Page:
I can't think of a worse idea than giving the UN control over the internet. I mean, c'mon... seriously. Despite what should be the obvious absurdity of it all, Claudia Rosett explains some of the many reasons why the Tyrannical Dictator's Club shouldn't get to regulate the net.
As usual, the U.N. for reasons sadly unrelated to actual performance, is styling itself as the champion of the poorest people, in the poorest countries. (This is the same U.N. that still hasn't repaid or even apologized to the people of Iraq for the billions worth of their national assets that were grafted, stolen and wasted under U.N. supervision in the Oil for Food program). In the face of mounting public concern over the Tunis summit, Secretary-General Kofi Annan betook himself recently to the pages of the Washington Post to argue that the main aim is "to ensure that poor countries get the full benefits that new information and communication technologies--including the Internet--can bring to economic and social development." Mr. Annan concluded with what I suppose was meant to be a clarion call: "I urge all stakeholders to come to Tunis ready to bridge the digital divide," etc., etc.
What Mr. Annan evidently does not care to understand, and after his zillion-year career at the U.N. probably never will, is that for purposes of helping the poor, the problem is not a digital divide. It is not the bytes, gigs, blogs and digital wing-dings that define that terrible line between the haves and the have-nots. These are symptoms of the real difference, which we would do better to call the dictatorial divide.
In free societies, all sorts of good things flourish, including technology and highly productive uses of the Internet. In despotic systems, human potential withers and dies, strangled by censorship, starved by central controls, and rotted by the corruption that inevitably accompanies such arrangements. That poisonous mix is what prevents the spread of prosperity in Africa, and blocks peace in the Middle East, and access to computers, or for that matter, food, in North Korea (which is of course sending a delegate to Tunis).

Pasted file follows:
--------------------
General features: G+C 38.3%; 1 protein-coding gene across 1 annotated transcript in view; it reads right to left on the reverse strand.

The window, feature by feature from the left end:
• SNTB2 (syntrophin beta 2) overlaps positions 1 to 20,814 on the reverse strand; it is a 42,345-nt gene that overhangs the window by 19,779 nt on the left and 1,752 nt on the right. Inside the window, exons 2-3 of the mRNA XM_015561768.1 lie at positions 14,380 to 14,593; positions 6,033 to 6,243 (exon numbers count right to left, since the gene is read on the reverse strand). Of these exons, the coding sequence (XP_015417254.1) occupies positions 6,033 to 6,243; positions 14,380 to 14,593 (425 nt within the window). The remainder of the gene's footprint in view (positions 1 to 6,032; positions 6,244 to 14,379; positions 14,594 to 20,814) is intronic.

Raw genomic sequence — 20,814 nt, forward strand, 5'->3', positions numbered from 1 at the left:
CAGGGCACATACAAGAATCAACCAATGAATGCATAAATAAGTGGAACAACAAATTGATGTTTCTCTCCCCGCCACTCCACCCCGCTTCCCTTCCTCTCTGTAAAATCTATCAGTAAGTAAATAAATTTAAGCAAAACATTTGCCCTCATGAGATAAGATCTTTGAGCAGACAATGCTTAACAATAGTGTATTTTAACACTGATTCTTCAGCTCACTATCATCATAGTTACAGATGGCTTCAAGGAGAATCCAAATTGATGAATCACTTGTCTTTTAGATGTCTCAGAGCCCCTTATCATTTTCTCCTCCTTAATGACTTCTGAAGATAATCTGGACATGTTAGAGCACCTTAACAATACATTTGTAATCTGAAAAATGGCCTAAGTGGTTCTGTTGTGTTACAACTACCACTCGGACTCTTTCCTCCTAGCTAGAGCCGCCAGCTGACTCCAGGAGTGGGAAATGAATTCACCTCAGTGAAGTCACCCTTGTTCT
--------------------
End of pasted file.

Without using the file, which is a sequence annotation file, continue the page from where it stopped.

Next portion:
But never mind the realities, as long as Mr. Annan and his entourage see an opportunity for more U.N. turf, job patronage, global clout and funding (including the prospect of a "ka-ching" for the U.N. cash register every time someone logs on). Leading the charge, with policy documents posted on the U.N. information summit site, are such terrorist-breeding blogger-jailing regimes as those of Iran and Saudi Arabia, and such millennial pioneers of backward motion on free speech as Belarus and Russia. China's rulers, who have recently been availing themselves of modern technology to censor the Chinese word for "democracy" out of Internet traffic, and to track down and punish its users, have been toiling away to add their two cents to this summit. Sudan, better known for genocide than free speech, has registered to set up a pavilion. Were Saddam Hussein still in power in Iraq, as Mr. Annan tried to arrange, the odds are good that a front company for his regime, with U.N. blessing, would be setting up a booth in Tunis as well.
The UN can't even manage a single office building. I can't believe my tax dollars are still paying Kofi Annan's salary.